THE ILLUSTRATION OF IRAQI TURKMEN ASSOCIATIONS ABROAD

upa-admin 13 Ağustos 2014 3.622 Okunma 0
THE ILLUSTRATION OF IRAQI TURKMEN ASSOCIATIONS ABROAD

Ağlaram yaşım gider

Dursam yoldaşım gider

Men Kerkük’ten vazgeçmem

Bilirsem başım gider.[1]*

 

  1. Introduction

One of aims of this paper is to give the reader a general sense as to who the Turkomans or Turkmens are, without turning this analysis into a history assignment. However, much like any minority group(s) their history is a key part in identifying the issues they have faced in the past, which is unfortunate case with the Iraqi Turkmens. Within this part of the essay all emphasize will be placed upon historical events and in the latter part of the essay the importance and role of politics will be accentuated upon.

So, who are the Turkmens? For one, historians agree that the terminology of Turkmen, Turkoman, Torcoman, Turkcoman and Turkmend does not specify something different from Turkish ancestors but specifies the same as that of Muslim Oguz Turk who accepted Islam as their faith.[2] “The first mass flow and influx of Oghuz-Turkmen nomadic tribes to Iraq was associated with the Seljuk invasions. However, it is well known that the penetration of some Turkic groupings to Iraq took place in the time of the Caliphate and even before.”[3] Petrosian advances this approach by identifying that the current community of Iraqi Turkmen have ties to four possible segments: “1. The descendants of the Turkmens settled in the area around the 10th century A.D. at the time of the Seljuks and before. 2. The offsprings of the Turkmen tribes settled in Iraq in the 11th-13th cc. 3. The descendants of the Azeri Turkish speaking groups from Maragha planted as garrisons by Shah Ismail Safavi (1502-1524) and Nadir Shah (1730-1747). 4. The Turks and Turkmens migrated here at the Ottoman period.”[4]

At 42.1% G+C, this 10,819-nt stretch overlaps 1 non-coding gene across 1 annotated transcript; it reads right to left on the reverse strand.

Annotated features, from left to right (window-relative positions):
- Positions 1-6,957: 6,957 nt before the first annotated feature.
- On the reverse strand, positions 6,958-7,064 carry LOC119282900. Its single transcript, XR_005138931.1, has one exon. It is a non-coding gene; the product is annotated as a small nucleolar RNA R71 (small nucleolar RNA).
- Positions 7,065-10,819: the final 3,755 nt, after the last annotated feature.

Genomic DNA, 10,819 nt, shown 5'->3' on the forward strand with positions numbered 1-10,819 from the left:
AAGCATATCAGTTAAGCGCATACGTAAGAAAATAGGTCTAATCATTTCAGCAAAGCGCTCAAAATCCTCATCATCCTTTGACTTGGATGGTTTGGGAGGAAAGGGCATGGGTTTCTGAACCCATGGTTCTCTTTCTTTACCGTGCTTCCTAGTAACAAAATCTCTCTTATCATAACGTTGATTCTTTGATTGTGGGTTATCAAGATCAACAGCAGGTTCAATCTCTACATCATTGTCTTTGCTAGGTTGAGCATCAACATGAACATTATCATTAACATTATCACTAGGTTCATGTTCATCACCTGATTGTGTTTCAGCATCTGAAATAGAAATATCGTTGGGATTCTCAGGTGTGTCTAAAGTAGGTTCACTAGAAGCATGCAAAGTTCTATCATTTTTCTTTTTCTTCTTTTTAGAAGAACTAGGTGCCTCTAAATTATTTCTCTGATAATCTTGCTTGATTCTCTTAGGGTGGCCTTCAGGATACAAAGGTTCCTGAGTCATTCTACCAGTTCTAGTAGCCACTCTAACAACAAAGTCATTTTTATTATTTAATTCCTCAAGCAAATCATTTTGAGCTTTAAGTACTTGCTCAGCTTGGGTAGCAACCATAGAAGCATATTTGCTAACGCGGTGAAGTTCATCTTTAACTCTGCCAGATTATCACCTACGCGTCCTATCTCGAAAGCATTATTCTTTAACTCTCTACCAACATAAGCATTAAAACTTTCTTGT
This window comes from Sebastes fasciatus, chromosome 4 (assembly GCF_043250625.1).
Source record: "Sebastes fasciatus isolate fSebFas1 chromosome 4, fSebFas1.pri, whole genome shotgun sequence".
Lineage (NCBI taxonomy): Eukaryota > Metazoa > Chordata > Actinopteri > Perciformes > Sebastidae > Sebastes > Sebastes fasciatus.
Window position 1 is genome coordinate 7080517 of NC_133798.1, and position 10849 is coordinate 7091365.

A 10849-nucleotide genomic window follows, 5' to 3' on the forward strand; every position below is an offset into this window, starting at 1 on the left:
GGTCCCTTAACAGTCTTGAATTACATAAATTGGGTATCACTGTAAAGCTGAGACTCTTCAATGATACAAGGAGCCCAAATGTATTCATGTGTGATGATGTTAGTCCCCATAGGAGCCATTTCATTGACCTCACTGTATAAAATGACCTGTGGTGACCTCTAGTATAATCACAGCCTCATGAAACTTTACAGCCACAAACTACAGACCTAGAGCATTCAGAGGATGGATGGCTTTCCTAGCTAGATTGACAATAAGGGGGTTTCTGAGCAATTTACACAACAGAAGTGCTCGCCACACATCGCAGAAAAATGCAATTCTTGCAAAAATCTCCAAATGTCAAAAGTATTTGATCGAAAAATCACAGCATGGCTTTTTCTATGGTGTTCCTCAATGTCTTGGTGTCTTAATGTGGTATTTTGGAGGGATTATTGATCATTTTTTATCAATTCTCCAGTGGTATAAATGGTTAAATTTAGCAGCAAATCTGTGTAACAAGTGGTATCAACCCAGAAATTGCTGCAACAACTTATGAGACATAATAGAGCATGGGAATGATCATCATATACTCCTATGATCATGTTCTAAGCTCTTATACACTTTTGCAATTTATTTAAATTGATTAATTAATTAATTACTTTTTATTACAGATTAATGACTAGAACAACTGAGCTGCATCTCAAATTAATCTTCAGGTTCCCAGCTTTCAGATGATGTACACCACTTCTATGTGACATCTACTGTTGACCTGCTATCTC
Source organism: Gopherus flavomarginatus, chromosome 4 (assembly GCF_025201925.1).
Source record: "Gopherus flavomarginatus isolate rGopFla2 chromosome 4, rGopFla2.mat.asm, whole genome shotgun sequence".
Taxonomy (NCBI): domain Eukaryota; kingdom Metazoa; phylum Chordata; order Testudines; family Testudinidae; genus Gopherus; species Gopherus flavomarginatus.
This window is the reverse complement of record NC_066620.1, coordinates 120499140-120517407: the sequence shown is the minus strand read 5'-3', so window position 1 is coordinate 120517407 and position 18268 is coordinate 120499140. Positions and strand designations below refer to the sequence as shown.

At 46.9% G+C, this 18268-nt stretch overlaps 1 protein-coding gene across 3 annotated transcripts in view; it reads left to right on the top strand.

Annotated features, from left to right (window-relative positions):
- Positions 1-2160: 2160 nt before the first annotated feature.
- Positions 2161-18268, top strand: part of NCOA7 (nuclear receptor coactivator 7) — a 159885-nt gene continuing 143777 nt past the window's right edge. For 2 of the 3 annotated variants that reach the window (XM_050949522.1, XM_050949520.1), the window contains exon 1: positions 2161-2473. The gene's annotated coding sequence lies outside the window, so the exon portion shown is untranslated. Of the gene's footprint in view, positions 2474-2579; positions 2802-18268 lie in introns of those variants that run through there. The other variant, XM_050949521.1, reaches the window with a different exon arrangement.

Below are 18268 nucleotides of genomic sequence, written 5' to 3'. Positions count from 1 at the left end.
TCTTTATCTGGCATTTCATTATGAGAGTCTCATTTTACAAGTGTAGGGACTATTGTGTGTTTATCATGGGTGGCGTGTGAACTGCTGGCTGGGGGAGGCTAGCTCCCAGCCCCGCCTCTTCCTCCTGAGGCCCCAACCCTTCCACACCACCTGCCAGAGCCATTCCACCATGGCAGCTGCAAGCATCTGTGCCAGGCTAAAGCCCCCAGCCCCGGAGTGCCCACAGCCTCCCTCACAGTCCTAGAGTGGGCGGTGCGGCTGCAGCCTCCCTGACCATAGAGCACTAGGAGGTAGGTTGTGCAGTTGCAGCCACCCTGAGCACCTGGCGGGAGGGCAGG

The debate that revolves around the label of “Turkmen” is one of the common issues that cause confusion for researchers and general readers. More often than not, it creates an interesting topic of discussion on the originality or labelling of the term. According to Kerkuklu, the term Turkmen can be identified and explained with the support of two historians in Y. J. Diny and K. Kahin. “Linguistically, the name Turkmen, as a whole word, has no meaning in the Modern Turkish Dictionary other than ‘a Turkish clan’. As a compound name, it can be divided into two words, Turk and men. The word ‘Turk’ is used as a synonym to the word ‘Turkic’ of the international literary usage. The word ‘men’ means ‘I’. Figuratively, it refers to bravery. Accordingly, the word ‘Turkmen’ can be explained as “I am a Turkish man” or “We are Turkish brave men”.[5]

Departing from the previous notion, geopolitics and population has been an issue that Turkmens have been all common with, that frankly has shaped the course of their struggles over the years. Currently Turkmens do not have any legitimate geographical control within Iraq; however they claim that there are parts of Iraq which they have inhabited for years. Güçlü claims that Iraqi Turkmens live in the area extending from northwest to southeast of Iraq,which they call Turkmeneli.[6] They live in Mosul-Yunus Prophet, Arbil, Altunkopru, Kirkuk, Tazehurmatu, Kifri, Karatepe, Kızılarbat, Hanekin, Mendeli, Bedre and Sahraban regions towards the east and southeast starting from the town of Telafer in the west of Mosul and the villages around it.[7]

Furthermore, Turkmen’s largest population concentration is in the city of Kirkuk. Turkmens over the years shaped the city with their unique language, cultural and ethnic identity. Moreover, Turkmens have accumulated considerable cultural heritage in cities such as Baghdad, Mosul, Kirkuk and Arbil. All of the former cities have sentimental value for Turkmens but the one that has the greatest attachment is Kirkuk. According to Kayili, the reason behind this is their long inhabitancy in the area and most importantly because of its oil wells, for it produces the richest and highest quality oil in both Iraq and the world.[8] Moreover, Kirkuk is the granary of Iraq because they do not have irrigation problems; they function as a kind of buffer zone between Arab and Kurdish settlements; they have wide agricultural lands and a gentle climate; and they have rich mines such assulfur, uranium and phosphorus.[9]